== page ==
Patrick Moynihan, President of The Haitian Project, a Rhode Island-based Catholic non-profit which educates poor Haitians, has publicly rejected a $100,000 donation offered by a representative of Robert Kraft, the billionaire owner of the New England Patriots.
In a May 8, 2019 Skype interview given to the GoLocalProv website, and reiterated in a Providence Journal opinion piece published several days later, Moynihan stated that because Kraft has refused to denounce the sex trade and apologize for his participation in it, it was improper for The Haitian Project to accept funds from the Patriots owner.
The Social Science Research Council (SSRC) has awarded its first round of “Social Media and Democracy Research Grants.” The 12 projects provide “systematic scholarly access to privacy-protected Facebook data to study the platform’s impact on democracy worldwide.” The SSRC is an independent, international nonprofit led by Alondra Nelson, a Columbia University Professor of Sociology and inaugural Dean of Social Science for the Faculty of Arts and Sciences.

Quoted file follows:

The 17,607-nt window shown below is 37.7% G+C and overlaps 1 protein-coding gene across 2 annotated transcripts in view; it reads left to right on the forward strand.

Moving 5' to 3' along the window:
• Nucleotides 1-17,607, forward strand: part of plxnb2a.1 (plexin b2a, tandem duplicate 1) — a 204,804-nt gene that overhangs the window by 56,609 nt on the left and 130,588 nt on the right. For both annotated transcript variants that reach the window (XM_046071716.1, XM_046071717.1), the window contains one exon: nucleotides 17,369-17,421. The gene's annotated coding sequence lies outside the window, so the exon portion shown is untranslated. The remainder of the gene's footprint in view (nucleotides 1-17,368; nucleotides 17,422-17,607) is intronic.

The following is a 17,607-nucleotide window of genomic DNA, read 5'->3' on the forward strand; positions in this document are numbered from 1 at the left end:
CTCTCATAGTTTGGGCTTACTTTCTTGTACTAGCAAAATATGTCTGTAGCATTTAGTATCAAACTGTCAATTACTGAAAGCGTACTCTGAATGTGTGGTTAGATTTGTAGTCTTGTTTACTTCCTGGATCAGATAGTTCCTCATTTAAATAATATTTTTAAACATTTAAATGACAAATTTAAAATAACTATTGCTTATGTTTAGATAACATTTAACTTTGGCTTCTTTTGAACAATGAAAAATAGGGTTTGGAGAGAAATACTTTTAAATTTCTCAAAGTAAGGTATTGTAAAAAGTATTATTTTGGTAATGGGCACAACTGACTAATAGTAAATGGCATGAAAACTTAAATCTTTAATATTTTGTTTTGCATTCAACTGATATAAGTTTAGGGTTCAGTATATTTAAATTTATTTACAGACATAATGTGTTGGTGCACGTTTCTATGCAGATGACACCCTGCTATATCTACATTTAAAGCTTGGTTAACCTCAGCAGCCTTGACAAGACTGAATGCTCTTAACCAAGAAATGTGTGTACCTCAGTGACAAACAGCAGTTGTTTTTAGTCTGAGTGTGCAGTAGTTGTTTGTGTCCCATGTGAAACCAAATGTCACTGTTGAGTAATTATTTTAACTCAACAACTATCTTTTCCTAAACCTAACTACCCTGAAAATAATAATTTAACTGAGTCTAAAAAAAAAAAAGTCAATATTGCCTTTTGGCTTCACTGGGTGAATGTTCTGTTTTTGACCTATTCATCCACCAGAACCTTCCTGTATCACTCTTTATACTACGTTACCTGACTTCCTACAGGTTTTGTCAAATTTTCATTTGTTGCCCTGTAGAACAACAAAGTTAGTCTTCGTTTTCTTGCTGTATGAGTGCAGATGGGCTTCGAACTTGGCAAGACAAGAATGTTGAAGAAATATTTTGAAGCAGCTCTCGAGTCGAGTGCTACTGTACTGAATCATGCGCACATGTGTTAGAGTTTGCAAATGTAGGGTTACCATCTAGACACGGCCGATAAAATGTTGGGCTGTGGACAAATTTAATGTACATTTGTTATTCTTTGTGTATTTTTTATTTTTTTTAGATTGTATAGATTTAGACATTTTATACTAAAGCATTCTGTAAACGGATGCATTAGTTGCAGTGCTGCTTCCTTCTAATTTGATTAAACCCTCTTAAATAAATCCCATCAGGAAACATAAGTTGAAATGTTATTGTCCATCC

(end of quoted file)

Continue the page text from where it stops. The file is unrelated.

Facebook data will be used by researchers to better understand the role of social media on politics and society, notably the spread of disinformation and fake news, and how social media users attach themselves to particular online narratives. Several of the projects analyze how social media has affected particular political events, including recent elections in Italy, Chile, and Germany, as well as public opinion in Taiwan. The projects also examine the relationship between Facebook and traditional news media, and delve into the complex question of what constitutes “fake news,” and how it can be distinguished from more fact-based reporting.